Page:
There’s more. The ‘Da Vinci’ robot performs operations on the level of complexity where human hands become the most ineffective aspect of the whole operation. Human hands are large and they require a lot more cuts made in the human body for a successful surgery. Da Vinci was created to take out what once was the most important aspect of each surgery ― the human hands. To date, these robots have already saved thousands of peoples’ lives.
In conclusion, a humanoid appearance for the robot that provides precise and mechanical operations is unnecessary; it’s expensive, it’s inessential, it doesn’t make the work more effective or ensures better quality of it.
Now, what do we need the service robots for? For starters, they can perform different functionality related to service industry: issue line tickets, give out entrance passes or promo coupons, fill out and scan documents, answer questions, help with navigation, etc.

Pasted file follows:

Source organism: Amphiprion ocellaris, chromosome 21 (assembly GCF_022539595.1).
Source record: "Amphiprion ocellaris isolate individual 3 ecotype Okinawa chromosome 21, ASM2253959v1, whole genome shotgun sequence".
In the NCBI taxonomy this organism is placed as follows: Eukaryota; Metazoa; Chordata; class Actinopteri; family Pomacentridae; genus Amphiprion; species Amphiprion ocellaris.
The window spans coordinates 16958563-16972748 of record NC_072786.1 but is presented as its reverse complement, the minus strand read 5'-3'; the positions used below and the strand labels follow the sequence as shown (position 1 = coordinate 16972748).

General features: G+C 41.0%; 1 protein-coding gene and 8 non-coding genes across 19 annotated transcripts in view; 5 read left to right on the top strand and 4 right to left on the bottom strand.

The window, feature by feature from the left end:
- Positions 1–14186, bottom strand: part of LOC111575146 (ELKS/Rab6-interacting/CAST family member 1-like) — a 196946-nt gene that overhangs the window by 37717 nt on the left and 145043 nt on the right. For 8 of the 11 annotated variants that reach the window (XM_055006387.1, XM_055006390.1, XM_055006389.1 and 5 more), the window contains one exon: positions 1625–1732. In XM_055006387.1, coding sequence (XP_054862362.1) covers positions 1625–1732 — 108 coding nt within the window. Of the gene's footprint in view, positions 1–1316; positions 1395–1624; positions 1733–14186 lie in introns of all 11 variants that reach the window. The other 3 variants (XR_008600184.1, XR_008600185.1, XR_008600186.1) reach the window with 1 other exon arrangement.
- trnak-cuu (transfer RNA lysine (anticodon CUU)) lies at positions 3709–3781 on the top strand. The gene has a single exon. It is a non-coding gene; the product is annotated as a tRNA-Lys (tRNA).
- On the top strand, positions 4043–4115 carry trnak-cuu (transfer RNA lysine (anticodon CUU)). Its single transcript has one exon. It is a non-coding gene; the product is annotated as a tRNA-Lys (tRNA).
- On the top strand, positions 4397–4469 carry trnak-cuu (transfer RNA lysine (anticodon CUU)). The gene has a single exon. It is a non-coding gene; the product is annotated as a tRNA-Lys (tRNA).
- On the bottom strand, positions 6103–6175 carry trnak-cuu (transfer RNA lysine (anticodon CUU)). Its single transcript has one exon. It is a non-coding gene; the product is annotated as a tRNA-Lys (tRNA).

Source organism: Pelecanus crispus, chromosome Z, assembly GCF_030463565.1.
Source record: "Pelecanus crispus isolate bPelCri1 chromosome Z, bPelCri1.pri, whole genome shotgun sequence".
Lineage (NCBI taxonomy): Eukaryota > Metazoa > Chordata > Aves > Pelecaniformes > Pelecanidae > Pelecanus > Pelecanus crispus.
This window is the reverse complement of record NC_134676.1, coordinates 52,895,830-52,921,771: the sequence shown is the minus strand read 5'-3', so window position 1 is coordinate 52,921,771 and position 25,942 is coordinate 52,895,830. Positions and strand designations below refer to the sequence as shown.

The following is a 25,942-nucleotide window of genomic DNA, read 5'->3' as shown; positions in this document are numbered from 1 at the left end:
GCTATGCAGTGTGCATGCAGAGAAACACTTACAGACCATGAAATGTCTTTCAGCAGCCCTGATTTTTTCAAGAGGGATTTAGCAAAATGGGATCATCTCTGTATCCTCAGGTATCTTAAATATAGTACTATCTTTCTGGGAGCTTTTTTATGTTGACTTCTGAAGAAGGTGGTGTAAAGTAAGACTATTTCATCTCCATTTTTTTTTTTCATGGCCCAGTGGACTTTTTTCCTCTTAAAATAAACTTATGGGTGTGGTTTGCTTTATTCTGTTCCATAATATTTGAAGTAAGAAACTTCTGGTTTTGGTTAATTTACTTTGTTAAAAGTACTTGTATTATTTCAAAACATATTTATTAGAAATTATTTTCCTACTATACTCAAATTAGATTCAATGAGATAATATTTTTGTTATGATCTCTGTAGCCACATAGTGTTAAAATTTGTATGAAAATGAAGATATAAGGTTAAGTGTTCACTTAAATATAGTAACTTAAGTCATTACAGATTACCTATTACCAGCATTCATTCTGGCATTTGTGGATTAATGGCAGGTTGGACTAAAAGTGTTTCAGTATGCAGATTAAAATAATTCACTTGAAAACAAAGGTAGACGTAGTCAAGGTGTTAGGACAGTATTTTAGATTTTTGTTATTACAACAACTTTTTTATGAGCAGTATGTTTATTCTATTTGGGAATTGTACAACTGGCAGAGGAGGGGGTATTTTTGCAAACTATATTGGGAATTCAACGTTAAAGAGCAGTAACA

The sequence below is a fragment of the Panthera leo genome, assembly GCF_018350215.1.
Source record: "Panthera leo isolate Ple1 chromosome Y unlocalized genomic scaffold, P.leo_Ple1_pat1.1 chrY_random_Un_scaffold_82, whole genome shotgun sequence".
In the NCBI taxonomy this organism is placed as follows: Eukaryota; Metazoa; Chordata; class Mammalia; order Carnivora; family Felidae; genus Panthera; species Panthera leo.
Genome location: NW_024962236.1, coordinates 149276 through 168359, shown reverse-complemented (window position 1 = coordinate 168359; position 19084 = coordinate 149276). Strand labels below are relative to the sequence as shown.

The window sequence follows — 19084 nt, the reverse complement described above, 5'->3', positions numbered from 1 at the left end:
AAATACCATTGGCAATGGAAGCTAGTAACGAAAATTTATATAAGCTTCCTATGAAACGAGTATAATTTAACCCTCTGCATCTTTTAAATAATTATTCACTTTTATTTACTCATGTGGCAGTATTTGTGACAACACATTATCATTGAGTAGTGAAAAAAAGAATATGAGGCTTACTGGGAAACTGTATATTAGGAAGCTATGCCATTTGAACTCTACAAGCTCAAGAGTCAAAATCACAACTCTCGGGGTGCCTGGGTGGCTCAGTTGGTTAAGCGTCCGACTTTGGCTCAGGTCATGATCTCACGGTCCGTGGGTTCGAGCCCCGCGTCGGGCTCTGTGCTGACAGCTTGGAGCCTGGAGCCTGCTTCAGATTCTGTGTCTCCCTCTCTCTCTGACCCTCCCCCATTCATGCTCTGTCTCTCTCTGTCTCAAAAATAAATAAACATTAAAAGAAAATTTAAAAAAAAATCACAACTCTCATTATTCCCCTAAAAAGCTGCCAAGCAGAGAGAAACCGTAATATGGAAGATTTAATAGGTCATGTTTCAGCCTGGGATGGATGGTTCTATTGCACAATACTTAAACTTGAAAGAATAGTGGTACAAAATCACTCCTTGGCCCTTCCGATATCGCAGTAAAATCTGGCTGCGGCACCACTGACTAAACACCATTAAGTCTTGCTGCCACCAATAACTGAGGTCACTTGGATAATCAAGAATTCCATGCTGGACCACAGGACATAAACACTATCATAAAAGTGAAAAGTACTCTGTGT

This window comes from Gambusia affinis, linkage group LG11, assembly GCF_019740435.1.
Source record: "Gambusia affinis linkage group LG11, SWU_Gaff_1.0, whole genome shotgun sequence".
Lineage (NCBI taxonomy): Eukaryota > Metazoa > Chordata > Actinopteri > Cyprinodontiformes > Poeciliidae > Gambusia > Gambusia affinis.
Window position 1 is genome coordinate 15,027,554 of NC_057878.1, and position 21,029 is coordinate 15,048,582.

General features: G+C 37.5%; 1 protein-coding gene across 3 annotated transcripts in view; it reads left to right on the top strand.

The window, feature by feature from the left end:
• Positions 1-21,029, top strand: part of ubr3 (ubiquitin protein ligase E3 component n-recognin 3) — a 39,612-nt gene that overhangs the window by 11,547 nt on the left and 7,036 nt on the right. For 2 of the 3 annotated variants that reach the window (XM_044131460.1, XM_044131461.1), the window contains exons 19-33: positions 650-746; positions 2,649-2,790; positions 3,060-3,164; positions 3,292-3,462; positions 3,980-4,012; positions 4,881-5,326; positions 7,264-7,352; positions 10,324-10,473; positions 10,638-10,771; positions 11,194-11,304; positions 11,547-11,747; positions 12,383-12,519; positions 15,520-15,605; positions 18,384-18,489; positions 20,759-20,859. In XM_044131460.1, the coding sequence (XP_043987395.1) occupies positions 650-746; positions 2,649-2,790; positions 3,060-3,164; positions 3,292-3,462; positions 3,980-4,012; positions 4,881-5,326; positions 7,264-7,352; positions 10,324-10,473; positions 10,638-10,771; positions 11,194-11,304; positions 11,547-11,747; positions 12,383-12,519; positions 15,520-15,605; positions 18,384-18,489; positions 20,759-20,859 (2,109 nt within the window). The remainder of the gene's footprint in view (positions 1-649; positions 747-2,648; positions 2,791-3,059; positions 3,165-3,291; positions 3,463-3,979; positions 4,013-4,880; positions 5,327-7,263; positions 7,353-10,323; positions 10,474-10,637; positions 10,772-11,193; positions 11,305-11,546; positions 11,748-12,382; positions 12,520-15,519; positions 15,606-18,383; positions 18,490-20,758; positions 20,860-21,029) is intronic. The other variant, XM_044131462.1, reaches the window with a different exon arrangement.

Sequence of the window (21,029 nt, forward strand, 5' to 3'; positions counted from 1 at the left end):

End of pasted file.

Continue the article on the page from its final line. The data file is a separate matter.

Service robotics is a relatively new industry. According to the International Federation of Robotics (IFR), by 2021 this market will be estimated at $15.4 bln. Generally, robots in this area should be able to attract attention, answer questions, recognize faces and perform overall simple and repetitive tasks. Service robots are necessary to help with menial work, optimize the workforce, exclude human factor from the service.
Right now there are three large companies that operate in the service robotics industry: SoftBank Robotics from Japan (the company behind Pepper), Qihan from China and Promobot from Russia. Each robot that these companies develop can move its hands, express emotions during conversation. Overall, they have a lot of distinctly human-like features.
But why do we keep making robots to look more like humans?
Aside from simple tasks such as consulting, chatting or printing passes and receipts, one big task of a service robot is to attract a customer. It is crucial in determining how effective the robot is and if the client gets interested in what the robot offers.